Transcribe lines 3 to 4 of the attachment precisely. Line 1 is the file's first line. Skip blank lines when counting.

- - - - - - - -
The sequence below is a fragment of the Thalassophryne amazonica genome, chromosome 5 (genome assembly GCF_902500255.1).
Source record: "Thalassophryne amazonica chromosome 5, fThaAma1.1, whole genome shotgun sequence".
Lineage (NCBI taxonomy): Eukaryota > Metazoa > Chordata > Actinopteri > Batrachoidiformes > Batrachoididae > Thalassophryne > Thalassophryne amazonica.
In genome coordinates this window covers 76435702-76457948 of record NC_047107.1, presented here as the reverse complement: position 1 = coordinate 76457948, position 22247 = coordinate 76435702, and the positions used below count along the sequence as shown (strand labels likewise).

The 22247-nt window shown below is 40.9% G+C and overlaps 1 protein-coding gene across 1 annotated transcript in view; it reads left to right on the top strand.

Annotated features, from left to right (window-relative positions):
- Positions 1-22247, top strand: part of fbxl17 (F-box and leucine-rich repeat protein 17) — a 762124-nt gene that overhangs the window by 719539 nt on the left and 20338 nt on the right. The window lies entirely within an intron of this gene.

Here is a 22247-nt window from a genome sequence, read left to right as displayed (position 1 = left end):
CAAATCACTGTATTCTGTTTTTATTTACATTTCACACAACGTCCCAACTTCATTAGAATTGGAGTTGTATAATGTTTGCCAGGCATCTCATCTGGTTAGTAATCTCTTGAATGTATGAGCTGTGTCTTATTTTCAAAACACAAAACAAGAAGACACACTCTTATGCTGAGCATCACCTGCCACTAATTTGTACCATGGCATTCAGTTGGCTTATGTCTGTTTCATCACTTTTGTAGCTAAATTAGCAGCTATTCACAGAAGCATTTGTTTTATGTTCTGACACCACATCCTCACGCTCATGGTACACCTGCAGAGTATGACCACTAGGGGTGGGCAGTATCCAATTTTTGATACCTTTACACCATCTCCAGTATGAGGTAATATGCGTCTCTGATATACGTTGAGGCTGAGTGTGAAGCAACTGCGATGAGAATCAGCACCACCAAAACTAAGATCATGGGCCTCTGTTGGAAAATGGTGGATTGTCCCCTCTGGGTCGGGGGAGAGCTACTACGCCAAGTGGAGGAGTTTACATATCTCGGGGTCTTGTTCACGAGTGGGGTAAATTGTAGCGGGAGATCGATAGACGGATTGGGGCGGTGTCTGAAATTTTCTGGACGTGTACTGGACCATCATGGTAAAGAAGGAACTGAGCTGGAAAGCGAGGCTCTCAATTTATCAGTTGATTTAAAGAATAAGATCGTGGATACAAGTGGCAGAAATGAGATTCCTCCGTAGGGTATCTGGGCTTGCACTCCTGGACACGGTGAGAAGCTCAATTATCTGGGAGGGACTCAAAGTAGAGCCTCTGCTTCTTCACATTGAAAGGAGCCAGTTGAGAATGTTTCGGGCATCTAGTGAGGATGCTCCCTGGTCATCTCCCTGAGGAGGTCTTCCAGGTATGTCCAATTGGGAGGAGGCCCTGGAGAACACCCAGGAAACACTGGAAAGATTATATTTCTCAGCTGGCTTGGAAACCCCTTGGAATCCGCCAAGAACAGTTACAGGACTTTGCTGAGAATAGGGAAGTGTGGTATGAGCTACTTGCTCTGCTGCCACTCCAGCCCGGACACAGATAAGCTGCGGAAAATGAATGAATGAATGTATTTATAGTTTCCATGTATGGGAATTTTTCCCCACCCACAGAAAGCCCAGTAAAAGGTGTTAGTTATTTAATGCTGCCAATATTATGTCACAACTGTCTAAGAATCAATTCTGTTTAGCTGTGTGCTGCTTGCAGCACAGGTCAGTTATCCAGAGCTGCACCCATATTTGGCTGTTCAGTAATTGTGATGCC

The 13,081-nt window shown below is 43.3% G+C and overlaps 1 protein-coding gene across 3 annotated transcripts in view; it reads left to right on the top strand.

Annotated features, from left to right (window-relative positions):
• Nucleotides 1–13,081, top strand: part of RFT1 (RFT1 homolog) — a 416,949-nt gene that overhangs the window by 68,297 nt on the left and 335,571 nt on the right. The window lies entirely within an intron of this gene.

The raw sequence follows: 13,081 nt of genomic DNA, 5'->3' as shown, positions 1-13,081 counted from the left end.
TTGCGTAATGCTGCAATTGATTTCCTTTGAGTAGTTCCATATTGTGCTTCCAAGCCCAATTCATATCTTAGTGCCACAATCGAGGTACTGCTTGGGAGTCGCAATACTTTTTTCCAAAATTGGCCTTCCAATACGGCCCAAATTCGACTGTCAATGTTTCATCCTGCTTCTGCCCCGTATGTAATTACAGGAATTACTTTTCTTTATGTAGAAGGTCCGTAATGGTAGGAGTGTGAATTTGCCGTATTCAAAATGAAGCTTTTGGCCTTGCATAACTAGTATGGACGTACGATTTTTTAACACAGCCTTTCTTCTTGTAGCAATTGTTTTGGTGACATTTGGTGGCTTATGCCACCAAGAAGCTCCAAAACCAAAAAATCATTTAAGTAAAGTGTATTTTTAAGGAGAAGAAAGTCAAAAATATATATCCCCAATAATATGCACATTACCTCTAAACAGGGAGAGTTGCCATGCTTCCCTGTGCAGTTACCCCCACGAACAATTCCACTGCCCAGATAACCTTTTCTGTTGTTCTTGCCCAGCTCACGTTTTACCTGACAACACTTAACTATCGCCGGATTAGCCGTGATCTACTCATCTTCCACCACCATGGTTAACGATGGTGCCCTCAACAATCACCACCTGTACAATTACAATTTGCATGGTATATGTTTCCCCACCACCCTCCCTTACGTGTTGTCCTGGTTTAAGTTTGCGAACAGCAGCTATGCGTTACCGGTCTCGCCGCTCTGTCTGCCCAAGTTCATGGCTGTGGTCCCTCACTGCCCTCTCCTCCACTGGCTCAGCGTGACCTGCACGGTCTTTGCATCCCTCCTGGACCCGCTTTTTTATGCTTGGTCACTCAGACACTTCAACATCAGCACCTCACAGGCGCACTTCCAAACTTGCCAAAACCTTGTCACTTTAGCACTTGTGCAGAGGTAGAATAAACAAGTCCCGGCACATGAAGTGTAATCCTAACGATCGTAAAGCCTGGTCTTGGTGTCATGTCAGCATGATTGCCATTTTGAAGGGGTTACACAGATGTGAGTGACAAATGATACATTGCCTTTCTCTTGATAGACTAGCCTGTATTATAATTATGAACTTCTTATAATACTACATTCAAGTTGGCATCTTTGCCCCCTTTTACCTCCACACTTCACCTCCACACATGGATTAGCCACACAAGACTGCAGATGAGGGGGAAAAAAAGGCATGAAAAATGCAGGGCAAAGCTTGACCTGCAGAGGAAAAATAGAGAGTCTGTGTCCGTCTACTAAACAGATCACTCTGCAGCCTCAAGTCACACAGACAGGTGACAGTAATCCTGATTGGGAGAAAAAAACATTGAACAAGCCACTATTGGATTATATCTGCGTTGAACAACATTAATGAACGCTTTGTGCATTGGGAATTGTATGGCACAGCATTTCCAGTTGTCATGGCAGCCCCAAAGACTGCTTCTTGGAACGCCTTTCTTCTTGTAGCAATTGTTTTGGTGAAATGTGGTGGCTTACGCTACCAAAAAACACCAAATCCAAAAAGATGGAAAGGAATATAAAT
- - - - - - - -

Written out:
Lineage (NCBI taxonomy): Eukaryota > Metazoa > Chordata > Actinopteri > Batrachoidiformes > Batrachoididae > Thalassophryne > Thalassophryne amazonica.
In genome coordinates this window covers 76435702-76457948 of record NC_047107.1, presented here as the reverse complement: position 1 = coordinate 76457948, position 22247 = coordinate 76435702, and the positions used below count along the sequence as shown (strand labels likewise).